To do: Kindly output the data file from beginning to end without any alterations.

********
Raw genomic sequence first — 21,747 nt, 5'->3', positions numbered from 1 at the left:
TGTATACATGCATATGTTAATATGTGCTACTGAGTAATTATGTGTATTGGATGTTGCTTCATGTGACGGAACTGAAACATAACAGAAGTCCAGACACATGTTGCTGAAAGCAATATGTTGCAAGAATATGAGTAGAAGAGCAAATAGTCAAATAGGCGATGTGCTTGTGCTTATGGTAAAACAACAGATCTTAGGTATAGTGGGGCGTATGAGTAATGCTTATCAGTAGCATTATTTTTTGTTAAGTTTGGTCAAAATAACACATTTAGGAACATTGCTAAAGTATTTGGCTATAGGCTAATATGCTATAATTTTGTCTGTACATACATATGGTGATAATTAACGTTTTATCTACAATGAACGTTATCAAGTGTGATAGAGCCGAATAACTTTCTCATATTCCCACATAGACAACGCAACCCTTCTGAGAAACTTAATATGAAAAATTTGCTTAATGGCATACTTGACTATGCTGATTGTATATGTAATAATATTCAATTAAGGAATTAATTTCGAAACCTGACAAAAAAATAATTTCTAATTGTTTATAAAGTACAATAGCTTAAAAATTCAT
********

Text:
Raw genomic sequence first — 21,747 nt, 5'->3', positions numbered from 1 at the left:
TGTATACATGCATATGTTAATATGTGCTACTGAGTAATTATGTGTATTGGATGTTGCTTCATGTGACGGAACTGAAACATAACAGAAGTCCAGACACATGTTGCTGAAAGCAATATGTTGCAAGAATATGAGTAGAAGAGCAAATAGTCAAATAGGCGATGTGCTTGTGCTTATGGTAAAACAACAGATCTTAGGTATAGTGGGGCGTATGAGTAATGCTTATCAGTAGCATTATTTTTTGTTAAGTTTGGTCAAAATAACACATTTAGGAACATTGCTAAAGTATTTGGCTATAGGCTAATATGCTATAATTTTGTCTGTACATACATATGGTGATAATTAACGTTTTATCTACAATGAACGTTATCAAGTGTGATAGAGCCGAATAACTTTCTCATATTCCCACATAGACAACGCAACCCTTCTGAGAAACTTAATATGAAAAATTTGCTTAATGGCATACTTGACTATGCTGATTGTATATGTAATAATATTCAATTAAGGAATTAATTTCGAAACCTGACAAAAAAATAATTTCTAATTGTTTATAAAGTACAATAGCTTAAAAATTCAT